Malaysia has finally come out with some details on what basis the flaperon found washed ashore on Reunion Island last week was conclusively identified to be from the missing MH370 aircraft.

On 5 August, Malaysian Prime Minister Najib Razak confirmed that the flaperon "conclusively" belonged to the aircraft but did not reveal details.

Despite the confirmation, France stopped short of declaring that the flaperon was from the aircraft, saying only that there was a "very strong presumption" based on technical data supplied by both the manufacturer Boeing and Malaysia Airline.

Deputy Paris Prosecutor Serge Mackowiak did not give any indication whether experts had found any serial numbers or unique markets that would give a definite confirmation that the flaperon belonged to MH370.

BBC said that Mackowiak's statement indicated that he was "exercising legal caution".

Relatives of those on board the missing aircraft have been upset and angry over the mixed signals given by Malaysia and France over whether the flaperon was definitely part of the plane or not.

The Boeing 777 was flying from Kuala Lumpur to Beijing on 8 March 2014 when it disappeared from radar. It had 239 passengers and crew members on board. Efforts to locate the plane have not been successful so far.

Malaysian Transport Minister Liow Tiong Lai said that a maintenance record seal on the flaperon was conclusive proof that it was part of the MH370.

A Malaysian Airlines maintenance expert identified the seal, he said.

"The part matches their maintenance records. The colour and other details also confirm it's from MH370," he said.

The Malaysian investigation team in Toulouse where the flaperon is now being looked at, also agreed with the conclusion. The team of experts includes officials from the airlines and the Department of Civil Aviation, The Star reports.

He said other investigators involved in the probe are still continuing with the verification process and were conducting tests on the part, saying that he understood why the French team had been less categorical in their conclusions over the flaperon.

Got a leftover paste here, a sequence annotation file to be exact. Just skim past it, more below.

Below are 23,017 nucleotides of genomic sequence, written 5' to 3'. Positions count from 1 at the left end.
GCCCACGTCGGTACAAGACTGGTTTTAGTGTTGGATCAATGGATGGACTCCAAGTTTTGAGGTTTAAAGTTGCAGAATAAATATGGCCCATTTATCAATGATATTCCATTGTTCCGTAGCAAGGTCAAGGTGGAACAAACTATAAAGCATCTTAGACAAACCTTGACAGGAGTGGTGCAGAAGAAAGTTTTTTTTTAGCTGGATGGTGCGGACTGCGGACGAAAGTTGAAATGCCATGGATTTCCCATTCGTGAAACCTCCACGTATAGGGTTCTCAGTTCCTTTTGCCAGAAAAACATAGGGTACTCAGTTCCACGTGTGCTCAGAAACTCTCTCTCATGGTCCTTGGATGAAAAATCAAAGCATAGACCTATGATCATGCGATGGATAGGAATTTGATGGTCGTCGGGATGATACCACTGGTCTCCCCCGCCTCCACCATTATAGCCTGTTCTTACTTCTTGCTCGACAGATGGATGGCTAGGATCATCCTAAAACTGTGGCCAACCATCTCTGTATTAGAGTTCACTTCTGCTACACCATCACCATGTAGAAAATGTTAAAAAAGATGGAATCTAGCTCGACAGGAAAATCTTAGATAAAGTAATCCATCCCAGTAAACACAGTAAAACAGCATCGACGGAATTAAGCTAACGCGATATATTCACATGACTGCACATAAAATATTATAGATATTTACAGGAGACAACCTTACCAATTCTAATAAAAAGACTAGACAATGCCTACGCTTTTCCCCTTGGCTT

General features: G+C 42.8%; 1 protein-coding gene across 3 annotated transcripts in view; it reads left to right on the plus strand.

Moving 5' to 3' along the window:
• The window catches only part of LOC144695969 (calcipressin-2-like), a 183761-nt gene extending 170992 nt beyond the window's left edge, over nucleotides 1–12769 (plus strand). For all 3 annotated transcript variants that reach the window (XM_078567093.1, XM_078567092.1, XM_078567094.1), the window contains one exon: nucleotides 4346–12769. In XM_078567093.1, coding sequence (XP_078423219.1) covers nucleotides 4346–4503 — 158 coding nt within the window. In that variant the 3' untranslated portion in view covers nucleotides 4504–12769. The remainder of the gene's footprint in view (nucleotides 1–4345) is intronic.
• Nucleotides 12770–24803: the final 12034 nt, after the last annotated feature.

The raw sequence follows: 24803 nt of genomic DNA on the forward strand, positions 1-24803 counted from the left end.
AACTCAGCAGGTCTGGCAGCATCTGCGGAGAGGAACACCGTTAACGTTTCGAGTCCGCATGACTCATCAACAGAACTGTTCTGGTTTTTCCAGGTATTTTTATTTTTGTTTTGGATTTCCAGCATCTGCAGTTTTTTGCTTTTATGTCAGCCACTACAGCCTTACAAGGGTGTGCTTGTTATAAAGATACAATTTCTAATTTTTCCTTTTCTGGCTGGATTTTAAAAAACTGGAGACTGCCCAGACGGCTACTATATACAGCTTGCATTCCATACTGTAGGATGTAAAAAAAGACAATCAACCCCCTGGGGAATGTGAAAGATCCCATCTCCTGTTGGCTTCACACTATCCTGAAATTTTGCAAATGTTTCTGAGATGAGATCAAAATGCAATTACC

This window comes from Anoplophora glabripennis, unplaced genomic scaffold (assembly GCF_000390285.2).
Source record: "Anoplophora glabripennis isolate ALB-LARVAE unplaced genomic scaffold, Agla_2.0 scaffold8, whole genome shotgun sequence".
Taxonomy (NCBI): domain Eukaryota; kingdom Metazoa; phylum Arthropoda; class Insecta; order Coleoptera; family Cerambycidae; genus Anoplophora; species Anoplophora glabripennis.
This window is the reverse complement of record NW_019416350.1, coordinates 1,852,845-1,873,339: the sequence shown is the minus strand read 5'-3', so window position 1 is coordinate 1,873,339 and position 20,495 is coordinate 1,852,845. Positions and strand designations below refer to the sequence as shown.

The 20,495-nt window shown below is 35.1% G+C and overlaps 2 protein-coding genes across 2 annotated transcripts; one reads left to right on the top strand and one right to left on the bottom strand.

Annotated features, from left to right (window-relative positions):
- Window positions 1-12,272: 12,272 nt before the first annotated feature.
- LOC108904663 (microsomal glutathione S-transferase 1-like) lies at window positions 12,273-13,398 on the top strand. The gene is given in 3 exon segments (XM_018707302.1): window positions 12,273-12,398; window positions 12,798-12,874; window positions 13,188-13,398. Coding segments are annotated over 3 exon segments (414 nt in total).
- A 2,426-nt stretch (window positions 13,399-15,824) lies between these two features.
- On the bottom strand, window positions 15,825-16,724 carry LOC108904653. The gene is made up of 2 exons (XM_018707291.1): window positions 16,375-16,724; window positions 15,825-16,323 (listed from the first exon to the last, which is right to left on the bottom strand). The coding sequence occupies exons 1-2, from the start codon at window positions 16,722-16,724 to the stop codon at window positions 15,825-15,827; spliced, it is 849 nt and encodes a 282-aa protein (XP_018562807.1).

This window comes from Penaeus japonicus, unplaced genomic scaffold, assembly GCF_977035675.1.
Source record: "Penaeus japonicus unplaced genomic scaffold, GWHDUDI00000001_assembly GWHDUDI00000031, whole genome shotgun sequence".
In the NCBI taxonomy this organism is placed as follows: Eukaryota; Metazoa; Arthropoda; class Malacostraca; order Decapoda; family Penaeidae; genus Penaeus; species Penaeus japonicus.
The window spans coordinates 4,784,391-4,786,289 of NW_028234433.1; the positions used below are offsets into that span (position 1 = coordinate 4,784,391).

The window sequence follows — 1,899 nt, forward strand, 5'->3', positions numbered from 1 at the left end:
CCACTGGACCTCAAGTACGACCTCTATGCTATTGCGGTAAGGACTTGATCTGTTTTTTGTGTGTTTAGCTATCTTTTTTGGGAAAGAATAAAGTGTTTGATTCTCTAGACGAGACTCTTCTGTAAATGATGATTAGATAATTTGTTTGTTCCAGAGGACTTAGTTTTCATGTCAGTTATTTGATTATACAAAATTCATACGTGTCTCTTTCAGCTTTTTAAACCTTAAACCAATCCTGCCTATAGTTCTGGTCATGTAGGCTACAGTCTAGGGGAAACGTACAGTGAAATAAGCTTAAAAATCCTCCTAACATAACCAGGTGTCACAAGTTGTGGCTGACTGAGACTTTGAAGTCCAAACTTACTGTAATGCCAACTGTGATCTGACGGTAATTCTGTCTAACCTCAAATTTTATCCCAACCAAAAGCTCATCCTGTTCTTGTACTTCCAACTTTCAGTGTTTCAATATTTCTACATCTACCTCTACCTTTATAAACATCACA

"We appreciate the support of the French authorities and respect that they have chosen to continue the investigation process," said Liow.

The minister also said he had been told that a seat and window materials from an aircraft have been found washed up on the island.

He said the fresh debris was being studied and it has yet to be confirmed whether they belong to MH370. "I can only ascertain that it's plane debris," he said.

Relatives in China still sceptical

Bao Lanfang (C), whose son, daughter-in-law and 3-year-old granddaughter are missing, outside Malaysia Airlines' Beijing office on 6 August 2015. Grieving family members outside the Malaysia Airlines Beijing office on Thursday demanded more information and visas to travel to Reunion Island. REUTERS/Jason Lee

BBC said that the lack of consistent message from the relevant authorities investigating the debris found on Reunion Island has angered family members who had gathered outside Malaysia Airline's office in Beijing.

"France is being cautious about it, but Malaysia is desperate to put an end to this case and run away from all responsibilities," said Dai Shuqin, the sister of one of the missing passengers.

"We suspect that the plane wreckage could be faked," said Liu Kun, whose younger brother was on board the plane.

Liow told reporters that Malaysia will be holding a joint meeting with China and Australia on the next steps in the search for the missing plane.

"I have called my counterpart in China, Yang Chuantang, and we are discussing a suitable date for the meeting," he said, adding that the search, which is in its second phase, will now continue until the beginning of 2016, according to the Star.